She had an AE86 but could no longer walk after a stroke, until Toyota stepped in
Hans · Nov 26, 2021 03:45 PM
Masami Urata is a woman in her 40s who loves to wear suits and heels. In her young days, she drove a Toyota AE86 to university, her favourite car that she bought using money she saved from her part-time job.
She graduated and spent the next 20 years working in the medical sector as a counselor and coordinator. At age 46, on one fine morning in July 2020, she collapsed on the floor in her house. Her daughter called for help and doctors diagnosed her with subarachnoid hemorrhage or bleeding in the brain, basically a stroke.
Like many stroke patients, the stroke left her semi-paralysed as her leg muscles had lost its ‘memory’ on how to walk, something which we all take for granted.
A fiercely independent and strong woman who raised her daughter Sui on her own, Masami was depressed following her loss of mobility, which is ironic considering that she is one who watches after her health very well.
“Why has this happened to me, when more than anyone I took care of my health and watched what I ate so that I wouldn’t cause trouble to anyone else? Why is life so unfair? Why is it me who has to go through this?” she told herself.
In her depressed state, she resented the hospital and refused to work with nurses on her rehabilitation. It was tough on her daughter too.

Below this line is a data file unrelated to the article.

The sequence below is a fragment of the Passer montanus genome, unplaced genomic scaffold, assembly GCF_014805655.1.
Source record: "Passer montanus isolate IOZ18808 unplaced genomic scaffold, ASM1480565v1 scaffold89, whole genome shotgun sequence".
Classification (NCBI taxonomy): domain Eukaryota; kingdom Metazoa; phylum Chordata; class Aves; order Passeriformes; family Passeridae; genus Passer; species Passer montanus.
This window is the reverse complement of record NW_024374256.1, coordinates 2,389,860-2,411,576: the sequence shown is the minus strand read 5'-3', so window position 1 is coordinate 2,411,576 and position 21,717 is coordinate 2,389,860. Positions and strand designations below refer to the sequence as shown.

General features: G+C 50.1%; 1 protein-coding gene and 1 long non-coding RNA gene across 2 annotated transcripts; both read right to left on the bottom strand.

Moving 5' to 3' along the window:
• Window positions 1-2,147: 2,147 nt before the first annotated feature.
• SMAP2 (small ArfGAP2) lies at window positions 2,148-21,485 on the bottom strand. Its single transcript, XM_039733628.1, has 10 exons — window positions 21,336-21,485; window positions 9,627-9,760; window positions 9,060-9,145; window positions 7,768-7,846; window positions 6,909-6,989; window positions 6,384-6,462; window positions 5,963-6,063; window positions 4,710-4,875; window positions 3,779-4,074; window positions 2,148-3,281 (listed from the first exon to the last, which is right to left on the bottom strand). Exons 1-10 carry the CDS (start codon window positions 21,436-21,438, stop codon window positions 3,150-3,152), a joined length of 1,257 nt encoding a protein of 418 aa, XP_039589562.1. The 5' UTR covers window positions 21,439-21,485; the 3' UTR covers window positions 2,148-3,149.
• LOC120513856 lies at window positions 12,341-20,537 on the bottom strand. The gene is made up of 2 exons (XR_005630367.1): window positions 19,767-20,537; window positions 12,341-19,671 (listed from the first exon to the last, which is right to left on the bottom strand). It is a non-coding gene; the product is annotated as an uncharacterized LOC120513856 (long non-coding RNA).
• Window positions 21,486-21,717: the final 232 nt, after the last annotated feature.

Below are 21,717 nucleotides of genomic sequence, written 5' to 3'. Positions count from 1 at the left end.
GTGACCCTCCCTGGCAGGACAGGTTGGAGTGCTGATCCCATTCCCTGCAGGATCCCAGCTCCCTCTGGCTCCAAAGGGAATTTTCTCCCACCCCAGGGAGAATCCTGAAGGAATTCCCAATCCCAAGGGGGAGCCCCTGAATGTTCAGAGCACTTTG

She gave up from trying any further treatment and insisted on going home but her doctor told her that they can’t discharge her until she goes for a follow-up treatment at Kumamoto Kinoh Hospital, which her doctor said “had something interesting for her to try.”
She grudgingly obliged, with no intention of cooperating. That is until she was brought into a room where a huge, fancier version of a treadmill, but with a big screen and suspenders hanging from the top.
The Toyota logo on the big white machine intrigued her.
“Is that Toyota as in the car maker Toyota?” she asked?
The therapist replied, “Yes, it’s a medical device made by Toyota. Do you want to try?”
Upon seeing a familiar brand that she had fond memories with her AE86 from her younger days, Masami’s mood changed and said, “Yes, please!”
The machine is called the Toyota Welwalk, a play of name of Toyota’s Welcab series of cars for persons with limited mobility. Many Toyota models sold in Japan are also offered in ‘Welcab’ variants, which offers swiveling front passenger seats, and wheelchair friendly access ramps in the rear.
No one must be left behind, ‘Mobility For All’ is Toyota’s other tagline